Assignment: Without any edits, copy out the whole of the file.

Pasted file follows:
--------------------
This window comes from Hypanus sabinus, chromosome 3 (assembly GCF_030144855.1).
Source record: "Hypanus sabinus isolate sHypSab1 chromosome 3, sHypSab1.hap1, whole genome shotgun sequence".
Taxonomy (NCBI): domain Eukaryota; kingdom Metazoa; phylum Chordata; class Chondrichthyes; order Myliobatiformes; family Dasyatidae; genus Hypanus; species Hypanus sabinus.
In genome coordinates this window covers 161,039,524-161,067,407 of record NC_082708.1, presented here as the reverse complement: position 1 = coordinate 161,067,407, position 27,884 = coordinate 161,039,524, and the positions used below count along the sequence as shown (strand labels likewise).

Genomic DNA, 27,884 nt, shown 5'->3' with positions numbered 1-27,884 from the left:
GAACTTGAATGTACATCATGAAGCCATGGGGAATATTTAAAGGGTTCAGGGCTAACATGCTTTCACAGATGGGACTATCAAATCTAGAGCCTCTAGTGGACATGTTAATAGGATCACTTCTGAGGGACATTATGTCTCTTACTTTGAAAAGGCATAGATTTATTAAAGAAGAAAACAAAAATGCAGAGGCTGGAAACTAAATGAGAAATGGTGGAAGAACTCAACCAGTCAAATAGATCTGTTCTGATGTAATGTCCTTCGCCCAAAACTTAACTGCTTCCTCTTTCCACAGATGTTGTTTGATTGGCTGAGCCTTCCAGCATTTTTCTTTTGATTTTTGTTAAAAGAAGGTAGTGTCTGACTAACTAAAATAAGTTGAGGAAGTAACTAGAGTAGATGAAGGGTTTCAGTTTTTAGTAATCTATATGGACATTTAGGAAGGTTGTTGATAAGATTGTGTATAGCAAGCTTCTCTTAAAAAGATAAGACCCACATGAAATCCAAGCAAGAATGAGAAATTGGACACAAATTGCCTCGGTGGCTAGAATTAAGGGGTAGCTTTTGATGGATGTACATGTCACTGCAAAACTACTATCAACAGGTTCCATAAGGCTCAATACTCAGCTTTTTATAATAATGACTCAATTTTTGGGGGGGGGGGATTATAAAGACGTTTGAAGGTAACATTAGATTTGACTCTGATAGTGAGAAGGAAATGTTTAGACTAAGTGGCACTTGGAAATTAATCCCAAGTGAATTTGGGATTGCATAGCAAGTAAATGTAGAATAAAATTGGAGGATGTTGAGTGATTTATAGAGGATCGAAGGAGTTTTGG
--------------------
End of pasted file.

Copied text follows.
This window comes from Hypanus sabinus, chromosome 3 (assembly GCF_030144855.1).
Source record: "Hypanus sabinus isolate sHypSab1 chromosome 3, sHypSab1.hap1, whole genome shotgun sequence".
Taxonomy (NCBI): domain Eukaryota; kingdom Metazoa; phylum Chordata; class Chondrichthyes; order Myliobatiformes; family Dasyatidae; genus Hypanus; species Hypanus sabinus.
In genome coordinates this window covers 161,039,524-161,067,407 of record NC_082708.1, presented here as the reverse complement: position 1 = coordinate 161,067,407, position 27,884 = coordinate 161,039,524, and the positions used below count along the sequence as shown (strand labels likewise).

Genomic DNA, 27,884 nt, shown 5'->3' with positions numbered 1-27,884 from the left:
GAACTTGAATGTACATCATGAAGCCATGGGGAATATTTAAAGGGTTCAGGGCTAACATGCTTTCACAGATGGGACTATCAAATCTAGAGCCTCTAGTGGACATGTTAATAGGATCACTTCTGAGGGACATTATGTCTCTTACTTTGAAAAGGCATAGATTTATTAAAGAAGAAAACAAAAATGCAGAGGCTGGAAACTAAATGAGAAATGGTGGAAGAACTCAACCAGTCAAATAGATCTGTTCTGATGTAATGTCCTTCGCCCAAAACTTAACTGCTTCCTCTTTCCACAGATGTTGTTTGATTGGCTGAGCCTTCCAGCATTTTTCTTTTGATTTTTGTTAAAAGAAGGTAGTGTCTGACTAACTAAAATAAGTTGAGGAAGTAACTAGAGTAGATGAAGGGTTTCAGTTTTTAGTAATCTATATGGACATTTAGGAAGGTTGTTGATAAGATTGTGTATAGCAAGCTTCTCTTAAAAAGATAAGACCCACATGAAATCCAAGCAAGAATGAGAAATTGGACACAAATTGCCTCGGTGGCTAGAATTAAGGGGTAGCTTTTGATGGATGTACATGTCACTGCAAAACTACTATCAACAGGTTCCATAAGGCTCAATACTCAGCTTTTTATAATAATGACTCAATTTTTGGGGGGGGGGGATTATAAAGACGTTTGAAGGTAACATTAGATTTGACTCTGATAGTGAGAAGGAAATGTTTAGACTAAGTGGCACTTGGAAATTAATCCCAAGTGAATTTGGGATTGCATAGCAAGTAAATGTAGAATAAAATTGGAGGATGTTGAGTGATTTATAGAGGATCGAAGGAGTTTTGG